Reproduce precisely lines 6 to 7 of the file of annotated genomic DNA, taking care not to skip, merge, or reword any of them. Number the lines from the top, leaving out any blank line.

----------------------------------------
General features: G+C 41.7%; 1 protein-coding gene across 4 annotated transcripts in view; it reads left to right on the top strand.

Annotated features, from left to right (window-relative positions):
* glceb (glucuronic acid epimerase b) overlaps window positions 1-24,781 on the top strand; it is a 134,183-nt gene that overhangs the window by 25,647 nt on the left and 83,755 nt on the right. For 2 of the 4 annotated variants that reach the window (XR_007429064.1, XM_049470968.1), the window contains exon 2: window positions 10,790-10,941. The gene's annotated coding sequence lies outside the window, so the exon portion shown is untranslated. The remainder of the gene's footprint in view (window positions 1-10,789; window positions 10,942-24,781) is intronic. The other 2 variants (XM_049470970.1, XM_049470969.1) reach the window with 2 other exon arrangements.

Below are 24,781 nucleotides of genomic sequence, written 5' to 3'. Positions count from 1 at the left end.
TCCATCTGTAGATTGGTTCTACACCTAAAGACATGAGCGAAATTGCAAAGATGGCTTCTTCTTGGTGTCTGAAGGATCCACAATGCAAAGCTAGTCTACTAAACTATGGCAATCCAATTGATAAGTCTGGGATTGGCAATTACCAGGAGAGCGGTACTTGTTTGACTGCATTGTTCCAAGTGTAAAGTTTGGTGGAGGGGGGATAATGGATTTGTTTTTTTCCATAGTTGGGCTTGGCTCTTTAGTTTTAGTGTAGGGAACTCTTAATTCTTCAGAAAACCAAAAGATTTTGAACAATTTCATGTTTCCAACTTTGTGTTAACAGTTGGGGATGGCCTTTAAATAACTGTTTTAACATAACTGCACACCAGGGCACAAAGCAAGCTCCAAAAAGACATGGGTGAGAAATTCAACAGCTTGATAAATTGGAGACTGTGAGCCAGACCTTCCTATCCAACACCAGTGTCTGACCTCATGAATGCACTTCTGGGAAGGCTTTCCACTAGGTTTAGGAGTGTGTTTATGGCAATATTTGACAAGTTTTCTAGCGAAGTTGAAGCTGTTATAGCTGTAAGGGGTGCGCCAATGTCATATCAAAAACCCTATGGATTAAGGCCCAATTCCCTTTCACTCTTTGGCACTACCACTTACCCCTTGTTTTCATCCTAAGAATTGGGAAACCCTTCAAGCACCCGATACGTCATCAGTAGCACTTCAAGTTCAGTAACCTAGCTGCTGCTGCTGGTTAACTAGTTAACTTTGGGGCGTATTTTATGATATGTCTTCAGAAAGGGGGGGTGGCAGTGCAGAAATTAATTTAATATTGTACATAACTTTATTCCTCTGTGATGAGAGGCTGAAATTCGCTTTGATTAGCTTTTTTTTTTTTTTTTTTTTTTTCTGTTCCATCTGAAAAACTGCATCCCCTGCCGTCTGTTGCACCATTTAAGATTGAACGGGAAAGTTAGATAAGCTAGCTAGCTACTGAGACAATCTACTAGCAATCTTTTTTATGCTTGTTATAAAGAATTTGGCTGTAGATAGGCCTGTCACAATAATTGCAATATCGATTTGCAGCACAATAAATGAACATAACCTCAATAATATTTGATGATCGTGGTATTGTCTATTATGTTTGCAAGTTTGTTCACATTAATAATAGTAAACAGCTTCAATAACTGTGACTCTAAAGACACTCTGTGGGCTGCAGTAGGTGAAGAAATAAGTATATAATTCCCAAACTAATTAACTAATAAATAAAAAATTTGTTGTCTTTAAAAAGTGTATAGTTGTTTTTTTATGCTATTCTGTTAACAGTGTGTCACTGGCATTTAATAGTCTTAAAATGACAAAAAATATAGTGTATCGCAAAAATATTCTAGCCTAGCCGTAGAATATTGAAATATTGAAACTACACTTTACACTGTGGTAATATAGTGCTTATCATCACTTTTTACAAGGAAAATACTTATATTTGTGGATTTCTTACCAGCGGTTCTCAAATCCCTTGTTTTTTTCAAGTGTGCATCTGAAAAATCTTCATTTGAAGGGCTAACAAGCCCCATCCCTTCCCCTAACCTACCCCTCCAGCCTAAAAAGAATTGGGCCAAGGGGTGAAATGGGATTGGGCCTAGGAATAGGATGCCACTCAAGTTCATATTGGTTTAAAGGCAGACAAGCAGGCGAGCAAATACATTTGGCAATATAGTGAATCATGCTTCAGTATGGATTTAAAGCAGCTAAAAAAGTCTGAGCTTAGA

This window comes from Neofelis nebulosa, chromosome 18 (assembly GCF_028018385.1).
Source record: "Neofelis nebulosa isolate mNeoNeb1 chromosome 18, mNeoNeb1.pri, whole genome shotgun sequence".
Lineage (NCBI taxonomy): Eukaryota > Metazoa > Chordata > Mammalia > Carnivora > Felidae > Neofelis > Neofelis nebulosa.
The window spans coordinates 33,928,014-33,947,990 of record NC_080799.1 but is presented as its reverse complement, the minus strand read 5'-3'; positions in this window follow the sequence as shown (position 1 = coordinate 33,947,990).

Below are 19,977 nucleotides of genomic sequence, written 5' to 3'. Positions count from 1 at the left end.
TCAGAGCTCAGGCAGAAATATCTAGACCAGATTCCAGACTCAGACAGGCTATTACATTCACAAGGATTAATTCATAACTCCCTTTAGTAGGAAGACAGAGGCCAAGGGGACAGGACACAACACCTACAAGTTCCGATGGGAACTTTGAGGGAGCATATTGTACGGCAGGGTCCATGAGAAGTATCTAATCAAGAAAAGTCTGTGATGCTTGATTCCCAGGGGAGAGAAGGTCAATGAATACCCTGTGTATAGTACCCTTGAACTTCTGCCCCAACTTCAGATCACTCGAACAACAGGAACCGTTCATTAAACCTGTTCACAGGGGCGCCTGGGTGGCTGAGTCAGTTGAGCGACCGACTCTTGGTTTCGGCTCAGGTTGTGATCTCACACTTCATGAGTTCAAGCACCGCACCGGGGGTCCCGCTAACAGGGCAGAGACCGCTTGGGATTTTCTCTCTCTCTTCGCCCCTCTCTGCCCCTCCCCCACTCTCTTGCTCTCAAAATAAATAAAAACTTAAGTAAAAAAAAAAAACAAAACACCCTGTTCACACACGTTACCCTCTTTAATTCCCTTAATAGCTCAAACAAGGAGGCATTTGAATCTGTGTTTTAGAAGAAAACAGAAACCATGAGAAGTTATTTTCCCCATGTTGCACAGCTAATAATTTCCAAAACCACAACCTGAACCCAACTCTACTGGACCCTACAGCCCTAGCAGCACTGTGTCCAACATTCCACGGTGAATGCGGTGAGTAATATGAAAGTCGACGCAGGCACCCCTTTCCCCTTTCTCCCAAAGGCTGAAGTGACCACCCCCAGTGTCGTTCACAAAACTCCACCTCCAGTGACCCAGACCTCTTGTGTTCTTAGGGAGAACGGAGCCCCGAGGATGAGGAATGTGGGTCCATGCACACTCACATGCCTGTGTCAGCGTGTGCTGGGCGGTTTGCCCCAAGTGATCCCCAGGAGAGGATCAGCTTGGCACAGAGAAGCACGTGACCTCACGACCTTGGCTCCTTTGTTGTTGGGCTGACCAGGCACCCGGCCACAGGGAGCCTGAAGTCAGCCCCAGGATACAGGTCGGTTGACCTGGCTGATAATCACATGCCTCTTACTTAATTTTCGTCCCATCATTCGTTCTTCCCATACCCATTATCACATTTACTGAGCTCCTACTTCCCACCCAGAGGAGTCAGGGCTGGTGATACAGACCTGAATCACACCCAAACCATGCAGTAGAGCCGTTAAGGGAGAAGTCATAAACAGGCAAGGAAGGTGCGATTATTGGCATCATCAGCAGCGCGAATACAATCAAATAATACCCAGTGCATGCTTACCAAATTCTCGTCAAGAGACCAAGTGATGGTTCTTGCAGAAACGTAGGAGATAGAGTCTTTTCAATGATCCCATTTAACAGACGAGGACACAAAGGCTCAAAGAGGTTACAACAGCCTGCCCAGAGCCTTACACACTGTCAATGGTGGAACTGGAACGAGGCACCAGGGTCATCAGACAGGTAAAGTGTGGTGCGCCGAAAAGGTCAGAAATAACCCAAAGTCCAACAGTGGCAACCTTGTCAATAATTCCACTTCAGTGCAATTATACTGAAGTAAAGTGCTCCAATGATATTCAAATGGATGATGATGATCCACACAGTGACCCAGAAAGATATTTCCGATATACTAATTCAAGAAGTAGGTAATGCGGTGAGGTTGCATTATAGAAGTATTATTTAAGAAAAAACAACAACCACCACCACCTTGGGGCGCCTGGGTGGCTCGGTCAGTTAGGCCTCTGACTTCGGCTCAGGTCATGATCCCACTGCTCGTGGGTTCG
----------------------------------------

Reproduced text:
This window comes from Neofelis nebulosa, chromosome 18 (assembly GCF_028018385.1).
Source record: "Neofelis nebulosa isolate mNeoNeb1 chromosome 18, mNeoNeb1.pri, whole genome shotgun sequence".